The Frida Kahlo Museum is housed within the home of Frida Kahlo, renowned Mexican artist. Casa Azul, the Blue House, is where Kahlo was born, lived her life, and died. Most visitors to Mexico City make the trip to see this museum in order to develop a better understanding of the famous painter. The art created by the painter expresses the anguish she felt from her life, along with her interest in socialist icons, shown by the portraits of Mao and Lenin that hang near her bed, and the Retrato de la familia painting, in which her Oaxacan-Hungarian roots are entangled. It’s advised for visitors to arrive at the museum early in order to avoid most of the crowds, particularly on the weekends.

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The Blue House that now houses the Frida Kahlo Museum was built by Guillermo, Frida’s father, three years before she was born. The house is filled with personal belonging and mementos that evoke the painter’s long and often tempestuous relationship with Diego Rivera, her husband, as well as the leftist intellectual circle that the couple would often entertain at the house. Photographs, outfits, jewelry, kitchen implements, and several other objects used in the daily life of the renowned artist are interspersed with pieces of art, along with an array of Mexican crafts and pre-Hispanic pieces. The museum collection grew considerable in the year 2007 after a large number of previously unseen items were discovered stashed away in the home’s attic.

The Frida Kahlo Museum offers a more offbeat travel experience for travelers within the area of Mexico City. Situated in the southwestern suburb of Coyoacan, the museum is located at the corner of Allende and Londres beyond the high blue walls. Frida Kahlo was born in this house, grew up here, lived in the home with her husband Diego Rivera, a muralist from the year 1941, and until her death in the year 1954 at the age of forty-seven. The museum is known for being fascinating not just for the personal effects of these two artists and the museum collections, but also for providing a glimpse into the lifestyle during the beginning of this century f the affluent Mexican bohemians.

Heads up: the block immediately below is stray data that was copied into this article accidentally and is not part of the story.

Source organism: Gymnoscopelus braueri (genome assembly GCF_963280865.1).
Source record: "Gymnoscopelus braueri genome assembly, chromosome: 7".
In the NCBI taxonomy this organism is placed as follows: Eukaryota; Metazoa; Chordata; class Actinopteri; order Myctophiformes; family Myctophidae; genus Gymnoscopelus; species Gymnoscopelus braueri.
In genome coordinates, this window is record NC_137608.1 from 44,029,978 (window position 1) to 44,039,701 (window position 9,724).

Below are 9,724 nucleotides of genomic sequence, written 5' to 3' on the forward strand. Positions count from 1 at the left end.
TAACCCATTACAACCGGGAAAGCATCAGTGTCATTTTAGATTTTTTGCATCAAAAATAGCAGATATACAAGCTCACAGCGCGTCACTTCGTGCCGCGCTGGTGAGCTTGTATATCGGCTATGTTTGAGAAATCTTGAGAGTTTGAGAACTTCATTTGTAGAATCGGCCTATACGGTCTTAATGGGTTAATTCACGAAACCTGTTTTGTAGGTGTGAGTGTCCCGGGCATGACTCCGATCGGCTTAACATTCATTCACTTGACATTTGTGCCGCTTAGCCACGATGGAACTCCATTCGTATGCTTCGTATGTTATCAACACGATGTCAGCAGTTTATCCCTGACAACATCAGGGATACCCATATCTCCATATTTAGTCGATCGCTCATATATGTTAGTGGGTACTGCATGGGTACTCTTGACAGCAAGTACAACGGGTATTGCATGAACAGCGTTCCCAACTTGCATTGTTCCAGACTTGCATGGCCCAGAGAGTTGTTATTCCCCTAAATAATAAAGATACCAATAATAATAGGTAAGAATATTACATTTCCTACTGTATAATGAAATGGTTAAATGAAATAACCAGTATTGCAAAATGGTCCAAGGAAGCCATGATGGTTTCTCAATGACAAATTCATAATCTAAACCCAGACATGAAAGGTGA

The colonial-style home known as Casa Azul is a U-shaped home built around a central courtyard. The cheerful space is populated with luxuriant tropical plants and pre-Columbian idols. This is where Frida Kahlo once played as a child, and where she worked on paintings as an adult and held classes in art for the “Los Fridos” students.

Moving on from the home’s courtyard, visitors first enter what was once the formal living room, where the Riveras often entertained an eclectic and international group of friends. The room is now a gallery for several paintings created by Kahlo, including portraits of her family, and Viva la Vida. Other rooms of the house contain pre-Columbian jewelry, Tehuana costumes, the diary of Frida Kahlo, idols, masks, and much more. Visitors can also see paintings by Diego Rivera, Jose Maria Velasco, Paul Klee, and other artists.

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